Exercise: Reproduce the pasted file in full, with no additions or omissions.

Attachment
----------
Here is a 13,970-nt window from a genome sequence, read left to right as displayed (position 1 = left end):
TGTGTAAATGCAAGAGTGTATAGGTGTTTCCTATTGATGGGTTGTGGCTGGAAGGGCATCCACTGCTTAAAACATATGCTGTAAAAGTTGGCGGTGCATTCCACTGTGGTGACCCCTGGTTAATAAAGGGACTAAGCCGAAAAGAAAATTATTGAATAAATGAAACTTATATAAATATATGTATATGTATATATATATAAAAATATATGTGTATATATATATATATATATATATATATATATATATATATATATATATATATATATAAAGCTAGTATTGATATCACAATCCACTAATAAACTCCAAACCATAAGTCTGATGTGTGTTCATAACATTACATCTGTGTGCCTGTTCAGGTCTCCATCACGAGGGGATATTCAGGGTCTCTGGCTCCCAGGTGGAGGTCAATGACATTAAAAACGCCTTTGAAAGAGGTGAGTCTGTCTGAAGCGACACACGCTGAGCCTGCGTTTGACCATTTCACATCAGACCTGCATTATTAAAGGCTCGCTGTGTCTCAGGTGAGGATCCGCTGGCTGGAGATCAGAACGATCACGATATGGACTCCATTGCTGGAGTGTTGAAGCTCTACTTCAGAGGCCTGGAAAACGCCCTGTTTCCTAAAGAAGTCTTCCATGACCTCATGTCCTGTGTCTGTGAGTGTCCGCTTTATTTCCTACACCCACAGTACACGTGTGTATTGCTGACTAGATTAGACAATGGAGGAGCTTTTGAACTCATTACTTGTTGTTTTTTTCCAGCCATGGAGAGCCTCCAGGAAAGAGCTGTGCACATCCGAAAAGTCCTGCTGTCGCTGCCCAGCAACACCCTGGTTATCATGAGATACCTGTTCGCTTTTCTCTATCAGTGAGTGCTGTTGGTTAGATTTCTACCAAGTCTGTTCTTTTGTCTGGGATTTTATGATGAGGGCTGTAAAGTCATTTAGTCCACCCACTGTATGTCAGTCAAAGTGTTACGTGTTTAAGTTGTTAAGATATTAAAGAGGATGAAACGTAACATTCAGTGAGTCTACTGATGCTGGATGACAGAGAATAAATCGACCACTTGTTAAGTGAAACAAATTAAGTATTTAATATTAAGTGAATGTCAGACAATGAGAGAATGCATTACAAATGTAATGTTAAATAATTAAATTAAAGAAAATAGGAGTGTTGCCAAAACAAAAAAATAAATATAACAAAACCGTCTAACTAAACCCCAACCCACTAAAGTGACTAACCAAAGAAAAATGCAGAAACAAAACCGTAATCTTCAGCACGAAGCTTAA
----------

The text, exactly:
Here is a 13,970-nt window from a genome sequence, read left to right as displayed (position 1 = left end):
TGTGTAAATGCAAGAGTGTATAGGTGTTTCCTATTGATGGGTTGTGGCTGGAAGGGCATCCACTGCTTAAAACATATGCTGTAAAAGTTGGCGGTGCATTCCACTGTGGTGACCCCTGGTTAATAAAGGGACTAAGCCGAAAAGAAAATTATTGAATAAATGAAACTTATATAAATATATGTATATGTATATATATATAAAAATATATGTGTATATATATATATATATATATATATATATATATATATATATATATATATATATATAAAGCTAGTATTGATATCACAATCCACTAATAAACTCCAAACCATAAGTCTGATGTGTGTTCATAACATTACATCTGTGTGCCTGTTCAGGTCTCCATCACGAGGGGATATTCAGGGTCTCTGGCTCCCAGGTGGAGGTCAATGACATTAAAAACGCCTTTGAAAGAGGTGAGTCTGTCTGAAGCGACACACGCTGAGCCTGCGTTTGACCATTTCACATCAGACCTGCATTATTAAAGGCTCGCTGTGTCTCAGGTGAGGATCCGCTGGCTGGAGATCAGAACGATCACGATATGGACTCCATTGCTGGAGTGTTGAAGCTCTACTTCAGAGGCCTGGAAAACGCCCTGTTTCCTAAAGAAGTCTTCCATGACCTCATGTCCTGTGTCTGTGAGTGTCCGCTTTATTTCCTACACCCACAGTACACGTGTGTATTGCTGACTAGATTAGACAATGGAGGAGCTTTTGAACTCATTACTTGTTGTTTTTTTCCAGCCATGGAGAGCCTCCAGGAAAGAGCTGTGCACATCCGAAAAGTCCTGCTGTCGCTGCCCAGCAACACCCTGGTTATCATGAGATACCTGTTCGCTTTTCTCTATCAGTGAGTGCTGTTGGTTAGATTTCTACCAAGTCTGTTCTTTTGTCTGGGATTTTATGATGAGGGCTGTAAAGTCATTTAGTCCACCCACTGTATGTCAGTCAAAGTGTTACGTGTTTAAGTTGTTAAGATATTAAAGAGGATGAAACGTAACATTCAGTGAGTCTACTGATGCTGGATGACAGAGAATAAATCGACCACTTGTTAAGTGAAACAAATTAAGTATTTAATATTAAGTGAATGTCAGACAATGAGAGAATGCATTACAAATGTAATGTTAAATAATTAAATTAAAGAAAATAGGAGTGTTGCCAAAACAAAAAAATAAATATAACAAAACCGTCTAACTAAACCCCAACCCACTAAAGTGACTAACCAAAGAAAAATGCAGAAACAAAACCGTAATCTTCAGCACGAAGCTTAA